Sunday, February 22, 2004

An alternative Gandhi
Rumina Sethi

Gandhi in His Time and Ours
by David Hardiman, Permanent Black, Delhi. Rs 650. Pages 338.

GANDHI in his Time and Ours is the first book in a new series called The Indian Century, which will bring out titles on modern Indian history. Gandhi has been examined variously by historians—as a champion of the peasantry and the working class seen in his initiatives in Champaran, Kheda and Ahmedabad; as a social reformer who sought to empower the Dalits and the women; as one who gave the Indian National Congress a direction through Non-Cooperation, Civil Disobedience and Quit India Movements.

Gandhi has also often been criticised by other groups for his "distractive" politics, by the high-caste Hindus for his obsession with the lower castes, by the Dalits for his condescending attitude towards them, by the Marxists and socialists who considered him to be a mere "leader of an emerging bourgeoisie", who, with his concentration on matters of morality, dissipated the important issues of national liberation.

David Hardiman, for long known as one of the Subaltern collective, describes how Gandhi was accused of being "an irresponsible trouble-maker by his colonial masters, a destroyer of social harmony by Indian traditionalists, a backward-looking crank by modernists and progressives, an authoritarian leader by those within the movement who resented his style of leadership, a Hindu chauvinist by many Muslims, and a defender of high-caste elitism by lower-caste activists." Hardiman, however, attempts to "reassess" Gandhi’s life and thought in terms of the events of the 1990s when the Hindus killed the Muslims in Gandhi’s home state of Gujarat.

Many critics like Partha Chatterjee believe that Gandhi’s contribution lay only in "manoeuvring" Indian history till it was overtaken by Nehru’s realpolitik. This is where Hardiman steps in to pick up the pieces and vindicate Gandhi. He offers us Gandhicomplexities—his dialogic methodology of being his own adversary, never inhibited from changing his viewpoint when discovered wrong, and believing in a rather "post-modern" view of multiple rationales as opposed to "a coercive form of rationality."

Hardiman’s book has two objectives: a representation of Gandhi and Gandhism, in his own times and in ours. On the one hand, he attempts a dialogic approach to the many spheres of Gandhian activity and, on the other, tries to resurrect Gandhi in the way in which he has survived in India and the rest of the world. His agenda is also somewhat personal: he wants to chase away the ghosts of his "own troubled dialogue" with Gandhi, one that began with "emotional commitment", led to disenchantment and eventually to a deeper understanding of Gandhi’s thought and philosophy.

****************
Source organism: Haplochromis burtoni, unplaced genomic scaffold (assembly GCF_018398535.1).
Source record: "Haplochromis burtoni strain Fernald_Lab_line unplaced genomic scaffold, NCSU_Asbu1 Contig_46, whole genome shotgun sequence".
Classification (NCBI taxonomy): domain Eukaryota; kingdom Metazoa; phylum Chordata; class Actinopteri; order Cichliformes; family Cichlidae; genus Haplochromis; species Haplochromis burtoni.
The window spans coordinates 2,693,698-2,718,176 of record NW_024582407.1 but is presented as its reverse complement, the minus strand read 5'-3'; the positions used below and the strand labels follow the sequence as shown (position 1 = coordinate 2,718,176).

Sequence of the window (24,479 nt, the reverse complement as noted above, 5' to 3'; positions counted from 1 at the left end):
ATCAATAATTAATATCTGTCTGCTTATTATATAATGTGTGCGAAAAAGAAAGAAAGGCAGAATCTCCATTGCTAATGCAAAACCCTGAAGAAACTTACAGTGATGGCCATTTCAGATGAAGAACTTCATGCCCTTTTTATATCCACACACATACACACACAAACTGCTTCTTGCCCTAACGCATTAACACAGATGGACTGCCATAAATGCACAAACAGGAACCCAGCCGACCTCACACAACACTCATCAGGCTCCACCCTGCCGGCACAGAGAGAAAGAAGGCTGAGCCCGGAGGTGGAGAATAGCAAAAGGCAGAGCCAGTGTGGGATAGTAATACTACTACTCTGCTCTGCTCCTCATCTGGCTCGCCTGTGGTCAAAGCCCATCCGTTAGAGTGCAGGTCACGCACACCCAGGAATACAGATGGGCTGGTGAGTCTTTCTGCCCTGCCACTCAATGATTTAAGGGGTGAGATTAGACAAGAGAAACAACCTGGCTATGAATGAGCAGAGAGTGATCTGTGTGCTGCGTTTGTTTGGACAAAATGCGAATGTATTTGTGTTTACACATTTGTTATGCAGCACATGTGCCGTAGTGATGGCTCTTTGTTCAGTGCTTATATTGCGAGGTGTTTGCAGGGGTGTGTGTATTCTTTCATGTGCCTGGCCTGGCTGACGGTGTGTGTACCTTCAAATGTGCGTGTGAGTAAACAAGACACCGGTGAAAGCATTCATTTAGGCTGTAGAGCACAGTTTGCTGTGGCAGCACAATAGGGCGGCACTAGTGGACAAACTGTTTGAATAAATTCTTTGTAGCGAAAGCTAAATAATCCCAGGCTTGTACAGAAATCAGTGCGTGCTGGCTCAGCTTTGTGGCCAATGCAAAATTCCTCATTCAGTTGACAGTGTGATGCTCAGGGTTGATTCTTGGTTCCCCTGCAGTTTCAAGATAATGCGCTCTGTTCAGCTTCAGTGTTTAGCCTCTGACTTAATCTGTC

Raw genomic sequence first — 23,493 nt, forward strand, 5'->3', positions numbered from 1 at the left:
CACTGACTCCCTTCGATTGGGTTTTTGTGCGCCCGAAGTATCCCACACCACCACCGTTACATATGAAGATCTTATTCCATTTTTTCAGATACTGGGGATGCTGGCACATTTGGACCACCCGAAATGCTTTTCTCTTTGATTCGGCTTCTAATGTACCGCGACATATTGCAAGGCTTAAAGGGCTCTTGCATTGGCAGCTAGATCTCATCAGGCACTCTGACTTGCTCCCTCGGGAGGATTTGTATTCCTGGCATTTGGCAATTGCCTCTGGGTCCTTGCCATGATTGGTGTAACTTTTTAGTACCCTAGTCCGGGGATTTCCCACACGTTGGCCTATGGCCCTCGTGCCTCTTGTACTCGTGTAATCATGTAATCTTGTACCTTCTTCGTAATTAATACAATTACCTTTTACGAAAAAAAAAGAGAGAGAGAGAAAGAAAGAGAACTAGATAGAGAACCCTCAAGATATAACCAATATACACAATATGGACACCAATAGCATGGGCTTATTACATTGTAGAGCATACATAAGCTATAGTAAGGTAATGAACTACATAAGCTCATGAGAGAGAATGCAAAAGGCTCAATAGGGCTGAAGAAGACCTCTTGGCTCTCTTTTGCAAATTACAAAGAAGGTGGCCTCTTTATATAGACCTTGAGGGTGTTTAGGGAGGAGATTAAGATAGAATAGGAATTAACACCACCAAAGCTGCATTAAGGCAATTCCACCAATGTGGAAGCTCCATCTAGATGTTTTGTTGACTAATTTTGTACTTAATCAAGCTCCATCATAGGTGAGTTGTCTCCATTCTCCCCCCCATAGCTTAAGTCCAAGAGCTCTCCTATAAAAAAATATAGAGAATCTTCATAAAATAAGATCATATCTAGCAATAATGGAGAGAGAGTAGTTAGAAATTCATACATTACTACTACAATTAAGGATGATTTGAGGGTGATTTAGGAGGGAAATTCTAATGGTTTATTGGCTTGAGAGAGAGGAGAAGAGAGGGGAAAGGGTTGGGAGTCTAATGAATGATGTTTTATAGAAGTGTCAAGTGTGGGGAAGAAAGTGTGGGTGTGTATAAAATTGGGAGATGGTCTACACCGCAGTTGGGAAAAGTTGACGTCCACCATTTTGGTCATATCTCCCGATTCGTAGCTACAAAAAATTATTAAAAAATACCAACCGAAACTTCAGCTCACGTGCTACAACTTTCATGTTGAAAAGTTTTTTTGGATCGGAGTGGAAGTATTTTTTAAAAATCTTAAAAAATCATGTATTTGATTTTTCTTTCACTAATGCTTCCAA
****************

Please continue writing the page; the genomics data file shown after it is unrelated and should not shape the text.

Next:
Hardiman goes through the gamut of Gandhiana—his concepts of Swaraj, ahimsa, satyagraha, swadeshi and brahmacharya—which most Indians would be familiar with, but which need to be situated for the foreign reader. Gandhi’s treatment of history is scrutinised with much attention by the author. Gandhi had appreciated Gibbon’s Decline and Fall of the Roman Empire, Motley’s Rise of the Dutch Republic and Lord Rosebery’s Life of Pitt, yet these were "no more than biographies of states."

Hardiman sums up Gandhi’s indifference to history neatly: "The great myths of the past, most notably the Mahabharata, were more honest in this, as these did not claim to be factual or scientific. Because facticity was such a dubious matter, Gandhi preferred to judge all narratives of the past not in terms of their historicity, but in terms of the spiritual truths to which these provided access." Although Gandhi never addressed this problem, it remains a conundrum for the critic and the historian.

In my view, Gandhi’s attraction for myth may be a way of escaping the strict parameters of "history" rather than a rejection of the historical method per se. Venturing into the mythical method may be seen as part of Gandhi’s spiritualisation, no doubt, but also simultaneously as a way of freeing the "fragmented" subject of history.

Gandhi’s valorisation of myth, to some extent, explains his suspicion of other "sophisticated" means of production, farming, communication and so on, which are dealt with in the course of the book. Hind Swaraj virtually prophesied an age of ecological disaster. Gandhian-inspired initiatives and protests were seen in the Bhoodan and Gramdan movements, the anti-liquor drive of women and the Chipko Andolan, and most recently, in the Narmada Bachao Andolan—all of which are regarded as "environmental". The NBA, in particular, has brought to the fore, albeit unintentionally, the Gandhian ideals of revitalising the vigorous ancient Indian village community elucidated at length in Hind Swaraj.

As a concession to "theory", Hardiman often employs concepts from Laclau and Mouffe, Foucault or Bakhtin, which seem ill-at-ease with the rest of his treatment of Gandhi. Take this for example: "In this emphasis on the need for maintaining an austere discipline at all times during the course of a struggle, Gandhi distanced himself firmly from the more carnivalesque elements of popular culture. In this, he was clearly not in tune with Mikhail Bakhtin."

Apart from these contrived and needless forays into theoretical diversions, Hardiman explores an archive of writing on Gandhi from his relation with women, Dalits, Adivasis, Muslim and Hindu nationalists in India to his global anti-racist influence in connection with apartheid in South Africa as well as with world leaders in the Gandhian mould—Martin Luther King, Malcolm X, Steve Biko, Nelson Mandela, Petra Kelly and Aung San Suu Kyi—but without any fresh insights of his own. Undoubtedly, Hardiman has read many books on Gandhi, but he scarcely makes an original contribution.